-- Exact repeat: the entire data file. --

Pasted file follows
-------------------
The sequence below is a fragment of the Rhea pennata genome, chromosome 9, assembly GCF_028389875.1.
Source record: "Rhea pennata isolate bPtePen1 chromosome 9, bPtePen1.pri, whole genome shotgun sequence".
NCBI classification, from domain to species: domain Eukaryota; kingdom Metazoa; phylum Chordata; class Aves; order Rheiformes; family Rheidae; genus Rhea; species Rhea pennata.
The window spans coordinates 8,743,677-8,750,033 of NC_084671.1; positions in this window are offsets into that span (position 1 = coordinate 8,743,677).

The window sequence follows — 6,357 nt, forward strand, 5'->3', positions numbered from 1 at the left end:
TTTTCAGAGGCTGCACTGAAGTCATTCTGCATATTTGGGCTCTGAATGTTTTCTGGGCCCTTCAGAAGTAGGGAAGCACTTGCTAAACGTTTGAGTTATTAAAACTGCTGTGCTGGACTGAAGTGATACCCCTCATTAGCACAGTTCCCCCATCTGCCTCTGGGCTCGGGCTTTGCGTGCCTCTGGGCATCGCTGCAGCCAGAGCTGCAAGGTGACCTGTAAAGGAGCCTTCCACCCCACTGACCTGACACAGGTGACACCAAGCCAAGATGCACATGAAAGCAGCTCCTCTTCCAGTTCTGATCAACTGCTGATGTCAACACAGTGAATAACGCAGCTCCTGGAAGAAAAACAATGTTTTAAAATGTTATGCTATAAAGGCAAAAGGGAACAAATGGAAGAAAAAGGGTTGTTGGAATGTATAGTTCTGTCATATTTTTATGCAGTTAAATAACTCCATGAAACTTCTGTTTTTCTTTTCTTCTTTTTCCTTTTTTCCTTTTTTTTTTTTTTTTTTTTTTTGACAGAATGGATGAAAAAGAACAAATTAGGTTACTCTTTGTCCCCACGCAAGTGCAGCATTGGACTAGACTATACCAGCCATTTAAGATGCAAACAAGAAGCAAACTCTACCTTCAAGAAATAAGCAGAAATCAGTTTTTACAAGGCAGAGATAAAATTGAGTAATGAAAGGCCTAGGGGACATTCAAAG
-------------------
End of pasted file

The sequence below is a fragment of the Rhea pennata genome, chromosome 9, assembly GCF_028389875.1.
Source record: "Rhea pennata isolate bPtePen1 chromosome 9, bPtePen1.pri, whole genome shotgun sequence".
NCBI classification, from domain to species: domain Eukaryota; kingdom Metazoa; phylum Chordata; class Aves; order Rheiformes; family Rheidae; genus Rhea; species Rhea pennata.
The window spans coordinates 8,743,677-8,750,033 of NC_084671.1; positions in this window are offsets into that span (position 1 = coordinate 8,743,677).

The window sequence follows — 6,357 nt, forward strand, 5'->3', positions numbered from 1 at the left end:
TTTTCAGAGGCTGCACTGAAGTCATTCTGCATATTTGGGCTCTGAATGTTTTCTGGGCCCTTCAGAAGTAGGGAAGCACTTGCTAAACGTTTGAGTTATTAAAACTGCTGTGCTGGACTGAAGTGATACCCCTCATTAGCACAGTTCCCCCATCTGCCTCTGGGCTCGGGCTTTGCGTGCCTCTGGGCATCGCTGCAGCCAGAGCTGCAAGGTGACCTGTAAAGGAGCCTTCCACCCCACTGACCTGACACAGGTGACACCAAGCCAAGATGCACATGAAAGCAGCTCCTCTTCCAGTTCTGATCAACTGCTGATGTCAACACAGTGAATAACGCAGCTCCTGGAAGAAAAACAATGTTTTAAAATGTTATGCTATAAAGGCAAAAGGGAACAAATGGAAGAAAAAGGGTTGTTGGAATGTATAGTTCTGTCATATTTTTATGCAGTTAAATAACTCCATGAAACTTCTGTTTTTCTTTTCTTCTTTTTCCTTTTTTCCTTTTTTTTTTTTTTTTTTTTTTTGACAGAATGGATGAAAAAGAACAAATTAGGTTACTCTTTGTCCCCACGCAAGTGCAGCATTGGACTAGACTATACCAGCCATTTAAGATGCAAACAAGAAGCAAACTCTACCTTCAAGAAATAAGCAGAAATCAGTTTTTACAAGGCAGAGATAAAATTGAGTAATGAAAGGCCTAGGGGACATTCAAAG